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Shaygan Banisaeid: ‘Football Welcomes gave me the chance to realise my dream’ | Football


“I learned English mostly by watching Match of the Day,” says Shaygan Banisaeid. “I remember the first word that I learned was ‘crossbar’ because someone showed me the crossbar challenge on TV. Football has always played a big part in my life since I was a kid.”

Less than two years since he left his family in Iran to begin a new life in Europe, those linguistic skills have certainly proved invaluable for Banisaeid. This month the 22-year-old started as a youth development coach for Fulham’s foundation having began volunteering on the Football Welcomes programme in Middlesbrough, where he also worked as a coach for the foundation.

“If I wasn’t given that first opportunity to coach at Middlesbrough then I may have ended up in another career,” he says. “But Football Welcomes gave me the chance to realise my dream of becoming a coach. I got the experience and I found courage in myself to try to follow my passion. It also helped me make loads of good friend and connections in football.”

Throughout April the Football Welcomes Community Project has been running football sessions for women and men who are refugees or seeking asylum. It is done in conjunction with partners from several clubs, including Aston Villa, Leicester City and Liverpool. They also offer English classes and provide training in coaching or refereeing, with Banisaeid proof that the initiatives can lead to a career. A promising defender who represented a club in the top division at youth level, he found his chances were limited in his homeland.

“Football in Iran is not as professional as in England and there are many people who want to take advantage of young players,” he says. “I always wished when I was younger that there were better academies so I or many other players who were much more talented than me would have a better chance to make it professionally.”

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Banisaeid became interested in coaching at the age of 15 when a groin injury sidelined him for several months. “I started assisting the coaches and it gave me a chance to observe them. I tried to analyse what they were doing and it gave me a lot of excitement. I thought: ‘I want to be a football coach rather than a player.’”

Although Banisaeid is working for a Premier League club and waiting to take his Level 2 coaching course, his journey to London via Middlesbrough wasn’t exactly planned.

Shaygan Banisaeid says: ‘When I’m coaching, I always tell the kids about the difficulties I’ve had to go through.’
Shaygan Banisaeid says: ‘When I’m coaching, I always tell the kids about the difficulties I’ve had to go through.’ Photograph: Courtesy of Shaygan Banisaeid

“I had some difficulties in Iran,” he says. “Many things happened that changed my life and brought me here. It wasn’t my first intention because I didn’t plan it but I’m very happy now. It’s really difficult being away from my family and my parents. We haven’t seen each other for two years now but hopefully we will be able to arrange something soon. My family are a bit more satisfied because I can now follow my passion and do what I love.”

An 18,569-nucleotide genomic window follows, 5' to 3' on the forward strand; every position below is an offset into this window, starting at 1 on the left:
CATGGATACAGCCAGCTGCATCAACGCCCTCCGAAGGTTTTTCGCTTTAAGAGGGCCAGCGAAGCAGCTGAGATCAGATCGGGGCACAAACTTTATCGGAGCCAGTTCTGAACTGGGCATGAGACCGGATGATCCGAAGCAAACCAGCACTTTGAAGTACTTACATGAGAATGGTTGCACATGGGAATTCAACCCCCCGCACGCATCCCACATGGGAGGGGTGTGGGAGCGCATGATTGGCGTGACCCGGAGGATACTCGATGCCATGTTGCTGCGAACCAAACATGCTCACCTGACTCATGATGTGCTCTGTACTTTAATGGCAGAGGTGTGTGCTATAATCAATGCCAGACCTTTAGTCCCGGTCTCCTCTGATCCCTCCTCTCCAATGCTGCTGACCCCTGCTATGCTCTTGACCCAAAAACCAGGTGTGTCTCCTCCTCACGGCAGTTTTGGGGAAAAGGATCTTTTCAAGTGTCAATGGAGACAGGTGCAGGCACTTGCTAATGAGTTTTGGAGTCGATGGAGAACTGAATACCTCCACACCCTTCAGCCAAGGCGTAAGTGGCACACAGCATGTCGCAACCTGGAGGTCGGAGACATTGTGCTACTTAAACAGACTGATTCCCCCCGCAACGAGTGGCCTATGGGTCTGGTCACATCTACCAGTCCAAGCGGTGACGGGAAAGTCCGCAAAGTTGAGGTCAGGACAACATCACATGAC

The lockdown meant he had to remain patient as all grassroots football was suspended until the start of April, with Football Welcomes – which usually includes refugees being given free match tickets – forced to change tack by concentrating on community events. According to the organisers Amnesty International, the pandemic has had a disproportionate impact on refugees, with many asylum seekers stuck in overcrowded accommodation where social distancing is impossible. “Participants in the programme have been very keen to get back on to the pitch, with all the mental and physical health benefits playing football can bring,” says Amnesty’s Naomi Westland.

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Banisaeid, who moved to London in February, has been desperate to begin the next chapter of his fledgling career. “I’m not as excited as I was two months ago because it’s been a long process,” he says. “I’m really proud. This is the objective that I had a year ago and now I have achieved it. Becoming a manager is one of my goals – it’s a really difficult goal but I am really passionate about it. I’m just trying to enjoy every second of the journey and see where it takes me.”

He adds: “When I’m coaching, I always tell the kids about the difficulties I’ve had to go through. Many people here have a lot of opportunities that are available to them but they don’t use them so I try to make them realise what is possible if you put in the effort.”

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As for his dream job in management, there is only one option. “I have followed AC Milan since the last days of Paolo Maldini so it would have to be them. But they are supposed to be moving to a new stadium soon so I was thinking I need to hurry up if I want to coach them in San Siro …!”



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